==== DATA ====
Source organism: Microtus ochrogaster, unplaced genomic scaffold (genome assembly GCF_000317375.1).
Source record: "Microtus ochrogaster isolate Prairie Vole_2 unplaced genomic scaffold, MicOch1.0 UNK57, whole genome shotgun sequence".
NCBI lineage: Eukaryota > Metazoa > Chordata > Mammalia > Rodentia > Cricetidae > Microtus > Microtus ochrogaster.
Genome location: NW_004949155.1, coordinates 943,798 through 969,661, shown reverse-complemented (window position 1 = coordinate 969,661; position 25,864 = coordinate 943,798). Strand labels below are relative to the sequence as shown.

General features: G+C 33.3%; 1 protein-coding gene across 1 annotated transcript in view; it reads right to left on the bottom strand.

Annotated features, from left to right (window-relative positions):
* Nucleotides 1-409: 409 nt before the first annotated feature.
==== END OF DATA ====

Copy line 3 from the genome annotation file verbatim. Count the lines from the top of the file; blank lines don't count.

NCBI lineage: Eukaryota > Metazoa > Chordata > Mammalia > Rodentia > Cricetidae > Microtus > Microtus ochrogaster.